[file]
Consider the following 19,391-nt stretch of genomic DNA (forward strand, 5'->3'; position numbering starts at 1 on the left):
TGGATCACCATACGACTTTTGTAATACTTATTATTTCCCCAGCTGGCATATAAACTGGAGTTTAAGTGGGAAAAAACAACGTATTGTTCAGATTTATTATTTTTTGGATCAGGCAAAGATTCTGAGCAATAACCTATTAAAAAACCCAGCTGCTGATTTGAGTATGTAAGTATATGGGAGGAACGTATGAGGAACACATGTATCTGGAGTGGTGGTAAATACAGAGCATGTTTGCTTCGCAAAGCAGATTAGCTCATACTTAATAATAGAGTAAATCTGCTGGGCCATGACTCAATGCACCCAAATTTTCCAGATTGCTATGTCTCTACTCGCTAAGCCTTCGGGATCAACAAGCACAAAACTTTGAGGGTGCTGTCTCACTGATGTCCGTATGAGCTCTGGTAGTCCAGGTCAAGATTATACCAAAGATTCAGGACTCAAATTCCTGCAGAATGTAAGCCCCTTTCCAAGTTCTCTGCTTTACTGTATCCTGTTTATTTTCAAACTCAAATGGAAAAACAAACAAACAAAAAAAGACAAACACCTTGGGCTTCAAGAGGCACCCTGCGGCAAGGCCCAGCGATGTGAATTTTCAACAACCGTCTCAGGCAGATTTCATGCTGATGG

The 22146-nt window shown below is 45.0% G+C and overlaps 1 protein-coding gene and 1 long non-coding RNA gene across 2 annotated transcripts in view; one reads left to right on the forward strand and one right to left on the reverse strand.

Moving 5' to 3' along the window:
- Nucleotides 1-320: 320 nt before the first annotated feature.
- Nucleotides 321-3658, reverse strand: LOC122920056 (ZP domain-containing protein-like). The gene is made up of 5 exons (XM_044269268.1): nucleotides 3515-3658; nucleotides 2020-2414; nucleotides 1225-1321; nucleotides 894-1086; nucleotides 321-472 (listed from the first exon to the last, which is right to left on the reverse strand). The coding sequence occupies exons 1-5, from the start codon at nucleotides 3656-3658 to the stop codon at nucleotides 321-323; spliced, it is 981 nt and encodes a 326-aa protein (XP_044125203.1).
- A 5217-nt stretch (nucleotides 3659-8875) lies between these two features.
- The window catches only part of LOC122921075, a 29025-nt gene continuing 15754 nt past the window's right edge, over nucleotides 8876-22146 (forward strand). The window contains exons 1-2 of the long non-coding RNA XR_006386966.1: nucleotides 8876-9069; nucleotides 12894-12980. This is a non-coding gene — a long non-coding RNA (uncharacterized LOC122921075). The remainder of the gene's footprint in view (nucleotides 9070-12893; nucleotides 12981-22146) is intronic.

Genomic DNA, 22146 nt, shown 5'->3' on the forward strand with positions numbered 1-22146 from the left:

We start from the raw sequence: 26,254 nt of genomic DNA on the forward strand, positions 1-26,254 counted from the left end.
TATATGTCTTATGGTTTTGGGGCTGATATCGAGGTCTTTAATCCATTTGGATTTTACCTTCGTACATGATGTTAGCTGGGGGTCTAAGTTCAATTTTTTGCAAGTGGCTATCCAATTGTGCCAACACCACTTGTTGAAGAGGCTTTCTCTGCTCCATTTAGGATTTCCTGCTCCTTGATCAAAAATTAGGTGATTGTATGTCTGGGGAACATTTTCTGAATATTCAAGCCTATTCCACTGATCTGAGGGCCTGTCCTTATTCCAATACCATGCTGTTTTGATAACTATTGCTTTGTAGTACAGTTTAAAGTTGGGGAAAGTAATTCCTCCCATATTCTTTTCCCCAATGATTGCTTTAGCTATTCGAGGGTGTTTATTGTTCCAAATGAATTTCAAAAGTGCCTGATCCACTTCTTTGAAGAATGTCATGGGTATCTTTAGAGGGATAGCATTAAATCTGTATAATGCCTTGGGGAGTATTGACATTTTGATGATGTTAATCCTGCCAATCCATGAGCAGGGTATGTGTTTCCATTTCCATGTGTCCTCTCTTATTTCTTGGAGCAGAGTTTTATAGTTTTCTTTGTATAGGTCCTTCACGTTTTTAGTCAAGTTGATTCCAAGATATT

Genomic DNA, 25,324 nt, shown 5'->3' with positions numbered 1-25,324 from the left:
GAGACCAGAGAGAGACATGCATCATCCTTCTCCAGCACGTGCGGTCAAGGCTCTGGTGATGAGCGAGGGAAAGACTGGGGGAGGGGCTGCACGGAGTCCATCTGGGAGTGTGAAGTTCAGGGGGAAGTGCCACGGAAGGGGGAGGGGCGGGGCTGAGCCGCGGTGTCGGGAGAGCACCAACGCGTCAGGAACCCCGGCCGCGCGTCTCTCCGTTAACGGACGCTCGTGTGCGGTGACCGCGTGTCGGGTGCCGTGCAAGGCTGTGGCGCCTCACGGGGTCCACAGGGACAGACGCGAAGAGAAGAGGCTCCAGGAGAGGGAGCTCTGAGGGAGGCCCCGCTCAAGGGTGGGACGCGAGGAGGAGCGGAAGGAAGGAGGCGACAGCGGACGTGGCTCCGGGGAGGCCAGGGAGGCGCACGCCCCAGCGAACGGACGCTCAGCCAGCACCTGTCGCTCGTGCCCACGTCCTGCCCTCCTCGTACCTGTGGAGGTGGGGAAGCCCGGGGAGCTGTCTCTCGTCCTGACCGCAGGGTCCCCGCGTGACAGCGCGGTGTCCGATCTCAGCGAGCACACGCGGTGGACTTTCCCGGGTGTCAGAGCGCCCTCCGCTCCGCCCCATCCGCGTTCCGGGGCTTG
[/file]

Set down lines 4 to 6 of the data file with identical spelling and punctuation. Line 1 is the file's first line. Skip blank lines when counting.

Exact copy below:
Moving 5' to 3' along the window:
- Nucleotides 1-320: 320 nt before the first annotated feature.
- Nucleotides 321-3658, reverse strand: LOC122920056 (ZP domain-containing protein-like). The gene is made up of 5 exons (XM_044269268.1): nucleotides 3515-3658; nucleotides 2020-2414; nucleotides 1225-1321; nucleotides 894-1086; nucleotides 321-472 (listed from the first exon to the last, which is right to left on the reverse strand). The coding sequence occupies exons 1-5, from the start codon at nucleotides 3656-3658 to the stop codon at nucleotides 321-323; spliced, it is 981 nt and encodes a 326-aa protein (XP_044125203.1).